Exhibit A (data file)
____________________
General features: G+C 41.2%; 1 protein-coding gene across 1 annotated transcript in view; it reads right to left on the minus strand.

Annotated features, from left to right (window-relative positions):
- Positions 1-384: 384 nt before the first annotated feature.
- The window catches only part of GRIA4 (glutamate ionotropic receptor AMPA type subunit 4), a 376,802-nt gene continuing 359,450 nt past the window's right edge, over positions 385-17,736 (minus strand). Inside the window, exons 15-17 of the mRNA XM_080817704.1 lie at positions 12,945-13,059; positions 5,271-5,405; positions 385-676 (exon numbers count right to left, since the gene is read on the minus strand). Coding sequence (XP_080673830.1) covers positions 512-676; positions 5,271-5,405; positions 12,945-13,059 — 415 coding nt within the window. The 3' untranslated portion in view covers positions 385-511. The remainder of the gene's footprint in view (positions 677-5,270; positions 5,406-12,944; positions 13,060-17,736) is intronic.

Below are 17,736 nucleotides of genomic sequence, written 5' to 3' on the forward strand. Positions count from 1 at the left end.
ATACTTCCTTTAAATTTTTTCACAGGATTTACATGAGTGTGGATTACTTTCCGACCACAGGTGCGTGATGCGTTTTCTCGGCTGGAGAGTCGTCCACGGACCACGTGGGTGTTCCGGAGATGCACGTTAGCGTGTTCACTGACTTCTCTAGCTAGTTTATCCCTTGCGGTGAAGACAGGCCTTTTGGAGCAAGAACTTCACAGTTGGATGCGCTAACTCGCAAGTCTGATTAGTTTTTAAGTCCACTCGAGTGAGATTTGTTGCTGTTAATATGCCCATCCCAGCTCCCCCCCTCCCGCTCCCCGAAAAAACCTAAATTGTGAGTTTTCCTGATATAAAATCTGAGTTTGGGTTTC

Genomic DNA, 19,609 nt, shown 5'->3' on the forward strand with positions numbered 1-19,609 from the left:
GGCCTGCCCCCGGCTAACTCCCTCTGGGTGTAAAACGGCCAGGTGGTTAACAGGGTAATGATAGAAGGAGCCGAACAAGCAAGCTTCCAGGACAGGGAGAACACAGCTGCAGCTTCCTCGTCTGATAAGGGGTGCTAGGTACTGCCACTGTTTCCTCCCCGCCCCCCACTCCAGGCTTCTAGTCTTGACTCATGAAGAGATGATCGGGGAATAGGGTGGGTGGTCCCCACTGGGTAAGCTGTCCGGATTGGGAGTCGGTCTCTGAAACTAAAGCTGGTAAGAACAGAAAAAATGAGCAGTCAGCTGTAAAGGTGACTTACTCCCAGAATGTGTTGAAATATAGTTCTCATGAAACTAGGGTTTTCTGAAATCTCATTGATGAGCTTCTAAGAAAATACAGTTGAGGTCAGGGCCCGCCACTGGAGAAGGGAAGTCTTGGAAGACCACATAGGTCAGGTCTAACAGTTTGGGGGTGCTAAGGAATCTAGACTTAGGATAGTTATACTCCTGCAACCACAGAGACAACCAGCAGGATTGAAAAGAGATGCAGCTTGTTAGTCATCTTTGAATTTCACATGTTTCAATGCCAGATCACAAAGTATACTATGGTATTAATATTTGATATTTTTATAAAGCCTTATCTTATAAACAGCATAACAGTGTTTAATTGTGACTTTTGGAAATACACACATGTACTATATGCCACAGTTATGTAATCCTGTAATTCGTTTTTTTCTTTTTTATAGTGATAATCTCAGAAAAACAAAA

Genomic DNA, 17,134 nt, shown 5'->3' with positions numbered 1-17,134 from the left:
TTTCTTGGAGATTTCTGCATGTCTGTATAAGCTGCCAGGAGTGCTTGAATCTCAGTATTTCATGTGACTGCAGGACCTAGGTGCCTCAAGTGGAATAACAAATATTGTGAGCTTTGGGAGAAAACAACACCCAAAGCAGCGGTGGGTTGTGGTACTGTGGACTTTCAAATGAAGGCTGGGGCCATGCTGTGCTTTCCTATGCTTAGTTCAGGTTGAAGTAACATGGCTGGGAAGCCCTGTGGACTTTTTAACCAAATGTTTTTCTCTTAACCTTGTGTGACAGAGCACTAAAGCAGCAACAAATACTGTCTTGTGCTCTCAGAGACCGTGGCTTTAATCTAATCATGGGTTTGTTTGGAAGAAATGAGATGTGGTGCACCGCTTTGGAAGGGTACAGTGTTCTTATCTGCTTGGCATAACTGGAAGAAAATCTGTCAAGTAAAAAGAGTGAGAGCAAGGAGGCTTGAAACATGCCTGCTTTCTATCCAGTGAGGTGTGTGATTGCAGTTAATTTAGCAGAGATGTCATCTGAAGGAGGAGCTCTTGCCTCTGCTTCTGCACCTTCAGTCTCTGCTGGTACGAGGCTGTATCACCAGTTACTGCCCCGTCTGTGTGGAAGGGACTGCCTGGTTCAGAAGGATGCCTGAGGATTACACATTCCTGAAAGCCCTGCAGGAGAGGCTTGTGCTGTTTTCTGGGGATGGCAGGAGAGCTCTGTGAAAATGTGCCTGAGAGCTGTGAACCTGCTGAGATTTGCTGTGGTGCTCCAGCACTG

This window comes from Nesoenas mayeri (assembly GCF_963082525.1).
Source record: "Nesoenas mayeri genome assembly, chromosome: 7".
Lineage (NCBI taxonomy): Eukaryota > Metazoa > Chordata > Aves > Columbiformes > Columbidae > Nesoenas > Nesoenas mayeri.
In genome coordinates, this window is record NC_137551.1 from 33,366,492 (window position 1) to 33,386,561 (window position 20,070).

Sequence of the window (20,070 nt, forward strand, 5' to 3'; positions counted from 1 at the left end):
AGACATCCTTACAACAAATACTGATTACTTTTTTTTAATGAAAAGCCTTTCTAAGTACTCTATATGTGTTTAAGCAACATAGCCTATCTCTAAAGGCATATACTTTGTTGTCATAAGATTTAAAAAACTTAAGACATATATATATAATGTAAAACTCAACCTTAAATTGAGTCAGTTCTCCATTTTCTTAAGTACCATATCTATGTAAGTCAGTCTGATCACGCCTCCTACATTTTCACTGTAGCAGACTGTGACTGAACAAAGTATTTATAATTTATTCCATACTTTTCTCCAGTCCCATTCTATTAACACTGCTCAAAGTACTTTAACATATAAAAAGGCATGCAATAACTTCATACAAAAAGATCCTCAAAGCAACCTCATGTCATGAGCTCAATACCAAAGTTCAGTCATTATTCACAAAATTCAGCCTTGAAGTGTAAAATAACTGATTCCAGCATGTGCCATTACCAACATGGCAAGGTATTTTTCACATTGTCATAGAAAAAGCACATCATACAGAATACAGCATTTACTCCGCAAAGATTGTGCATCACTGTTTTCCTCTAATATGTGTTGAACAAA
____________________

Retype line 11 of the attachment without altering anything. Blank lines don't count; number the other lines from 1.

This window comes from Nesoenas mayeri (assembly GCF_963082525.1).